1. Tulevien Aikojen Luurangot (3:56)
2. Parahin Nikola (5:02)
3. – (3:05)
4. Pimeys On Ystävä (12:59)
5. Tulvien Jälkeen (4:24)
6. Fantasmagoria (10:18)
7. Valkoinen Sumu Nousee (5:24)
8. Pakenevan Veden Voima (8:32)
Annina Antinranta – vocals
Antti Harmainen – guitars
Jussi Oskari – bass, bass pedals
Jussi Matikainen – drums
Though at least nominally part of the celebrated Scandinavian scene, Finland has always been somewhat of a mysterious object in the European context, especially as regards progressive rock. In comparison with neighbouring Sweden, Finland seems to be better known for its wealth of metal bands – both of the extreme and the symphonic persuasion (names like Amorphis or Nightwish come to mind). On the other hand, the country’s contribution to the progressive movement should not be discounted – with Seventies bands such as Tasavallan Presidentti, Wigwam and Finnforest, as well as its later contribution to the RIO/Avant scene with iconic acts such as Höyry-Kone and their offshoot Alamaailman Vasarat. Thanks to Finland’s thriving cultural milieu, the level of musicianship of Finnish bands and artists is also quite high, and homegrown acts are likely to receive quite a lot of attention, in spite of the pervasive presence of mass-produced music from the English-speaking world.
Between the mid-Nineties and the beginning of the 21st century, I spent almost six years in Finland, which will always hold a special place in my heart. It has therefore been a pleasure for me to review the two CDs that, at the end of last year, were brought to my attention by my friend Eetu Pellonpää. Although both of these bands might be easily defined as obscure, their albums offer as much interesting material as those released by higher-profile acts. In spite of their obvious musical differences (which will clearly emerge from my reviews), they have something in common besides their geographical provenience: they both have female vocalists, and they both sing in their native language – a language that, like Italian, is vowel-rich and adapts very well to being put to music.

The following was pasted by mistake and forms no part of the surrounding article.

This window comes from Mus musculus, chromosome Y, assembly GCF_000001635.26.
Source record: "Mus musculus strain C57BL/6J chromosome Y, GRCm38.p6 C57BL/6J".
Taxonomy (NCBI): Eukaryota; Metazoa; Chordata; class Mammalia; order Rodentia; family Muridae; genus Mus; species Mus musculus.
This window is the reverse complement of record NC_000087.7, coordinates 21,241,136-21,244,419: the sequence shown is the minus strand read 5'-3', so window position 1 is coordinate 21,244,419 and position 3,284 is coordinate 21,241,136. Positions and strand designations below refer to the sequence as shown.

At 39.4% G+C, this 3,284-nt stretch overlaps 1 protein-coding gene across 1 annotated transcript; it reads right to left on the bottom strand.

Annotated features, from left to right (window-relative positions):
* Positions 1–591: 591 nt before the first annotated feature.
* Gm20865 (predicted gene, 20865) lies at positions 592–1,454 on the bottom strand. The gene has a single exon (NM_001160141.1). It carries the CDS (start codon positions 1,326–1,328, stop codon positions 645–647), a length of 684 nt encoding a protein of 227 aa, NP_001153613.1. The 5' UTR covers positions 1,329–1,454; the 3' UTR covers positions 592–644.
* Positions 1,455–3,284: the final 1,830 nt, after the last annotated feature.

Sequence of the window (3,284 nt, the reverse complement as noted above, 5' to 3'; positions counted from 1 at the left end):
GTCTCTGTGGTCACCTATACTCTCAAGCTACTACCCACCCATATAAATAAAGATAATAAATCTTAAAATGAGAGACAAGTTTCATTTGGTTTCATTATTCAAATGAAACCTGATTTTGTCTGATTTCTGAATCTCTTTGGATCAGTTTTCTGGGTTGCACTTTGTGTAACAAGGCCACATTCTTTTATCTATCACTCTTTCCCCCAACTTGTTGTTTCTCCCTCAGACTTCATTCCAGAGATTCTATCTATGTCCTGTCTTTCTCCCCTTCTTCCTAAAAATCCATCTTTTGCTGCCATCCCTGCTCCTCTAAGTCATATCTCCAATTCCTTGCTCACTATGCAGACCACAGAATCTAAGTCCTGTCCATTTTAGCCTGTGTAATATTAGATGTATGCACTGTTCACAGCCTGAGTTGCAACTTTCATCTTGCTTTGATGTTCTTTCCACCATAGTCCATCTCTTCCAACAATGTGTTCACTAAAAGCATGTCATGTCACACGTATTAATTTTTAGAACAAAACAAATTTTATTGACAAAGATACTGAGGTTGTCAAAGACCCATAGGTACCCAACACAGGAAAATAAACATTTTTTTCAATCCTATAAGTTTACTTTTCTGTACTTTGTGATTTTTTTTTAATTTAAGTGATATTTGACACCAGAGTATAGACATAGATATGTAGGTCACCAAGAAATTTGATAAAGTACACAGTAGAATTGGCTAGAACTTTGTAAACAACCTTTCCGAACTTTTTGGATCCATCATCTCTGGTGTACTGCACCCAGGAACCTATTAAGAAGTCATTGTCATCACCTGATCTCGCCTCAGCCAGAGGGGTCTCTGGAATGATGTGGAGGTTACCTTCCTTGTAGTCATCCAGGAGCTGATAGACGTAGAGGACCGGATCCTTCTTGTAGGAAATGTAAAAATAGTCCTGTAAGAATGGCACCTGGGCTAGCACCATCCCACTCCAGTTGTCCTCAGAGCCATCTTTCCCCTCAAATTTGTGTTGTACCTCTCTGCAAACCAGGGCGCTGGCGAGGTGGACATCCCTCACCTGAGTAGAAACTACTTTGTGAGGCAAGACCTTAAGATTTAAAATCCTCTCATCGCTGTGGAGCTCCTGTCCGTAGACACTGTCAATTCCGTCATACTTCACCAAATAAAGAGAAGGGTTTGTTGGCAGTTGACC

A quartet currently based in the Helsinki area, Tuvalu (called after German director Veit Helmer’s 1999 movie of the same name) have been around since 2003, and released three albums In spite of that, they seem to have flown almost completely under the radar of the numerous online publications dedicated to progressive rock. Though released in the early months of 2010, their eponymous third album has been reviewed mainly on Finnish websites, and a Google search turned out only a couple of comments on English-language sites. Tuvalu’s music, however, holds quite a few elements of interest for open-minded prog fans – the kind who do not balk at interpretations of the prog ‘language’ that differ from the traditional symphonic one. Indeed, from what can be heard on this album, Tuvalu’s sound owes much more to The Mars Volta than to Yes or Genesis, though the influence of Rush and King Crimson can also be clearly detected. The presence of a female vocalist with a strong personality like Annina Antinranta is an added bonus. Annina (who is also responsible for the lyrics) is not an over-the-top soprano in the mould of her celebrated fellow Finn Tarja Turunen, but her commanding, confident voice can handle a variety of moods and styles.